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Off Running with Running Brooke

Jane Hess Collins
By Jane Hess Collins
Posted on Mar 12,2012
Filed Under Local Sports, News , Community,
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Brooke Curran on a morning run along the Old Town Alexandria waterfront.
Brooke Curran on a morning run along the Old Town Alexandria waterfront.

ALEXANDRIA, VA. - Right now Brooke Snyder Curran is in Antarctica, running 26 miles across snow, ice, mud and rock. While this is pretty spectacular all by itself, Brooke runs a marathon every month to raise funds for five local charities.

This latest Antarctic adventure is her 45th marathon.

Brooke with some of the youngest beneficiaries of her marathon running. Photo by Nina Tisara.
Photo by Nina Tisara.
Brooke with some of the youngest beneficiaries
of her marathon running.

To get a peek inside Brooke’s universe, I asked her if I could train with her one morning. She thought it was a great idea, and emailed back with “I’d be happy to run down and meet you at your house.”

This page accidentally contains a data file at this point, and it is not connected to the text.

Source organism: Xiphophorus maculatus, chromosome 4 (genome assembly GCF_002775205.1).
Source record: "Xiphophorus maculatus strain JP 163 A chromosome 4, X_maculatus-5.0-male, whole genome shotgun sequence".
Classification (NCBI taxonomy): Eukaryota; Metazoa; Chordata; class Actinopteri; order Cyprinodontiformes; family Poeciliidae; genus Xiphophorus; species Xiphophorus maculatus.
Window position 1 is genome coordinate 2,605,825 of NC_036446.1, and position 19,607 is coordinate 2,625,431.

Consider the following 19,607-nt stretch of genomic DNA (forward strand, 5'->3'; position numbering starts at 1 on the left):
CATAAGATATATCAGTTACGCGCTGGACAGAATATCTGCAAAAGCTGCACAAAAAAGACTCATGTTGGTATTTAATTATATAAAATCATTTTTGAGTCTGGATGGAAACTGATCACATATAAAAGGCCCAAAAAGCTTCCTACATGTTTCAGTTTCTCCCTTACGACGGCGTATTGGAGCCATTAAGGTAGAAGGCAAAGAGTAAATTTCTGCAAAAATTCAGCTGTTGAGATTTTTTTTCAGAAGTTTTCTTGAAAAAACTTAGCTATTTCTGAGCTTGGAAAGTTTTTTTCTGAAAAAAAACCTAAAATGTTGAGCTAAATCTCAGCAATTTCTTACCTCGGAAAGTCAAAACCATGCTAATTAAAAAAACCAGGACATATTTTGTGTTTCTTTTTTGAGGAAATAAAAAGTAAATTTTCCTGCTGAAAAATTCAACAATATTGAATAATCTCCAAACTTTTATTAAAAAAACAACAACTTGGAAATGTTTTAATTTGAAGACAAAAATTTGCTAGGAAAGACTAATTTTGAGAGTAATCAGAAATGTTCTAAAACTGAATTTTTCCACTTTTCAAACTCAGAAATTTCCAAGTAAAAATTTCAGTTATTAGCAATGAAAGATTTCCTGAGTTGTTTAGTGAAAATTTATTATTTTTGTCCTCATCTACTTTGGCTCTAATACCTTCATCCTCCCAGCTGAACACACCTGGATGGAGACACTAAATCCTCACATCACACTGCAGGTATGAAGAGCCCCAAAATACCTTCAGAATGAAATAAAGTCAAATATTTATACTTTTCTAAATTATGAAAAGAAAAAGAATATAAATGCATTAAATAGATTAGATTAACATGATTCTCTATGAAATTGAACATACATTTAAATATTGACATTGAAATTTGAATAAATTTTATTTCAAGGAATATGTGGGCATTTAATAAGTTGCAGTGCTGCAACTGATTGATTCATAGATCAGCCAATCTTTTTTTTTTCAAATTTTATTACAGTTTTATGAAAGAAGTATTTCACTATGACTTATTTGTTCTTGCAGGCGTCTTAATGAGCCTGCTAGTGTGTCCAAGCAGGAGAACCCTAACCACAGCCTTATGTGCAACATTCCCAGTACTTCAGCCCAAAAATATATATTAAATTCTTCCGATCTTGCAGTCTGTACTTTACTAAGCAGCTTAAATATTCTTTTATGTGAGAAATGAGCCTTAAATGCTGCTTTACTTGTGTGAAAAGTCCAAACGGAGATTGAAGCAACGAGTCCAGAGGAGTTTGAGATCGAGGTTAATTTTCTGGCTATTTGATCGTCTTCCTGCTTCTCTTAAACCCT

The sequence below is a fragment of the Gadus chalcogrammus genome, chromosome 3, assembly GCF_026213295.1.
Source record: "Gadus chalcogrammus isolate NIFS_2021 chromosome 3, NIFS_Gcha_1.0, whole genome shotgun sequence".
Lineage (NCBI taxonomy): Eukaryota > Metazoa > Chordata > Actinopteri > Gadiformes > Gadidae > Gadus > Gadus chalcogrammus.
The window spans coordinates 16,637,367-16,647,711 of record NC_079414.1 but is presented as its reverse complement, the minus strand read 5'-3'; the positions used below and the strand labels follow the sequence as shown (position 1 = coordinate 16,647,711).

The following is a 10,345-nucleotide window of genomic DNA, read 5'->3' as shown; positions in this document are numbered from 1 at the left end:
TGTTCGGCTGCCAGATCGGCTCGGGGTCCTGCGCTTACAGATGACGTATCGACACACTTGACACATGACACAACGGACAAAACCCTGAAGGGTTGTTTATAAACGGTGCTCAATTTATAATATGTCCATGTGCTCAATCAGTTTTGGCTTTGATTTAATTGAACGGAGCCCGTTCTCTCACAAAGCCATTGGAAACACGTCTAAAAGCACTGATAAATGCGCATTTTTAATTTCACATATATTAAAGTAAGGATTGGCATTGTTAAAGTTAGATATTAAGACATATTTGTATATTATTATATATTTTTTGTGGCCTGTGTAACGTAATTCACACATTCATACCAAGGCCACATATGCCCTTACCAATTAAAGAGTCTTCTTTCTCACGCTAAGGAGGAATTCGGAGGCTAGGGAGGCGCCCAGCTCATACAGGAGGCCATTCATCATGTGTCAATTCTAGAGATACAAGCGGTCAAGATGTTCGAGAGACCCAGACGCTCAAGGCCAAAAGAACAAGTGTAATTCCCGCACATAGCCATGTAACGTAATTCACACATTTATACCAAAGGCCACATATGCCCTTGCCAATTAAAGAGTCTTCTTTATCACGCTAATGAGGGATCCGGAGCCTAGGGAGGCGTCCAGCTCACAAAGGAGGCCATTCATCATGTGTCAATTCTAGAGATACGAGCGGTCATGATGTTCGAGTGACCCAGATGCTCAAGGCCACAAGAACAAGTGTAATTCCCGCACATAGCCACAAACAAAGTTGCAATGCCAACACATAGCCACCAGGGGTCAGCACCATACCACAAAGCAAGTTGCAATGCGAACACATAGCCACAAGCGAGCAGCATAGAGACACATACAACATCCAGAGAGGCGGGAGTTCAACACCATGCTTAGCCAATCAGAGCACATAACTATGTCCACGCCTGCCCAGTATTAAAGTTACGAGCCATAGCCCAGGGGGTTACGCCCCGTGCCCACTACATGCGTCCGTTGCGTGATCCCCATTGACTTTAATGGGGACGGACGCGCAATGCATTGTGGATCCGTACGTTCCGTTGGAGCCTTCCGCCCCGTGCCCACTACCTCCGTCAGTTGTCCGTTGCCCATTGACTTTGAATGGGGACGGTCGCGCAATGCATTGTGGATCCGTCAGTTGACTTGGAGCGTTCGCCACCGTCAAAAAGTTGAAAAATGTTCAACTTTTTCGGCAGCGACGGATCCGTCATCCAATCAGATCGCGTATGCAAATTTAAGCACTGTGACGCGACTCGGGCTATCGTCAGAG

Brooke meant this literally-she would run the 1½ miles from her house to mine then we would begin our workout. She offered three options:

1. Running up and down the stairs of the George Washington Masonic National Memorial

2. Jogging at the high school track

3. Deep-water running in the community center pool, supported with a flotation belt
Since I get winded walking to the Dairy Queen, I picked option 3 and met her in the 12 foot waters of the Chinquapin Recreation Center pool at 8 a.m. last week.